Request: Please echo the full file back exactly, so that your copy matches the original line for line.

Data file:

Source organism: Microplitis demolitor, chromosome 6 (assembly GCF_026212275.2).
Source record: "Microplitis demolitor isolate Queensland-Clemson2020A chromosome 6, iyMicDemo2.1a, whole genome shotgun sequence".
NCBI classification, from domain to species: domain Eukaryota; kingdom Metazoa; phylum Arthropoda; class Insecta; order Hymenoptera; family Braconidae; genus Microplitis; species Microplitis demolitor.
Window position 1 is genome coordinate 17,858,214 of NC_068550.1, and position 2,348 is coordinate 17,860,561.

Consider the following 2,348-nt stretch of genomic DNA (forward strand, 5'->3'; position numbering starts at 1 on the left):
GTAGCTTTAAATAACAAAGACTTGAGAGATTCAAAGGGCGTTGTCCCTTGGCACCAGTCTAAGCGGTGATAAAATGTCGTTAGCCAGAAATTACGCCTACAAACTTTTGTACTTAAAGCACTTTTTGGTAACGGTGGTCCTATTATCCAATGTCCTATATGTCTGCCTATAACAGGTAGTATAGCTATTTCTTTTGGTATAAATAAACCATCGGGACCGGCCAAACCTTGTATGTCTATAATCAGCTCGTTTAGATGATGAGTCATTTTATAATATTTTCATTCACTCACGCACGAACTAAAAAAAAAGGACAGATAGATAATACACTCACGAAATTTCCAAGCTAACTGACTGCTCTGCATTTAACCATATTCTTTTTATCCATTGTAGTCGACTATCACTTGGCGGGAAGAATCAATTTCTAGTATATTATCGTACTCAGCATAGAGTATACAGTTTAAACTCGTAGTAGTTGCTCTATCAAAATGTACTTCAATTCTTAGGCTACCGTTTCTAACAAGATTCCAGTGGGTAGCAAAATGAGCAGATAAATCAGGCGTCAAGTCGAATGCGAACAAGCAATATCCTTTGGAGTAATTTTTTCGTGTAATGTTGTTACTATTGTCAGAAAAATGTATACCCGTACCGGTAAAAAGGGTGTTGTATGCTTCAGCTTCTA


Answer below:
Source organism: Microplitis demolitor, chromosome 6 (assembly GCF_026212275.2).
Source record: "Microplitis demolitor isolate Queensland-Clemson2020A chromosome 6, iyMicDemo2.1a, whole genome shotgun sequence".
NCBI classification, from domain to species: domain Eukaryota; kingdom Metazoa; phylum Arthropoda; class Insecta; order Hymenoptera; family Braconidae; genus Microplitis; species Microplitis demolitor.
Window position 1 is genome coordinate 17,858,214 of NC_068550.1, and position 2,348 is coordinate 17,860,561.

Consider the following 2,348-nt stretch of genomic DNA (forward strand, 5'->3'; position numbering starts at 1 on the left):
GTAGCTTTAAATAACAAAGACTTGAGAGATTCAAAGGGCGTTGTCCCTTGGCACCAGTCTAAGCGGTGATAAAATGTCGTTAGCCAGAAATTACGCCTACAAACTTTTGTACTTAAAGCACTTTTTGGTAACGGTGGTCCTATTATCCAATGTCCTATATGTCTGCCTATAACAGGTAGTATAGCTATTTCTTTTGGTATAAATAAACCATCGGGACCGGCCAAACCTTGTATGTCTATAATCAGCTCGTTTAGATGATGAGTCATTTTATAATATTTTCATTCACTCACGCACGAACTAAAAAAAAAGGACAGATAGATAATACACTCACGAAATTTCCAAGCTAACTGACTGCTCTGCATTTAACCATATTCTTTTTATCCATTGTAGTCGACTATCACTTGGCGGGAAGAATCAATTTCTAGTATATTATCGTACTCAGCATAGAGTATACAGTTTAAACTCGTAGTAGTTGCTCTATCAAAATGTACTTCAATTCTTAGGCTACCGTTTCTAACAAGATTCCAGTGGGTAGCAAAATGAGCAGATAAATCAGGCGTCAAGTCGAATGCGAACAAGCAATATCCTTTGGAGTAATTTTTTCGTGTAATGTTGTTACTATTGTCAGAAAAATGTATACCCGTACCGGTAAAAAGGGTGTTGTATGCTTCAGCTTCTA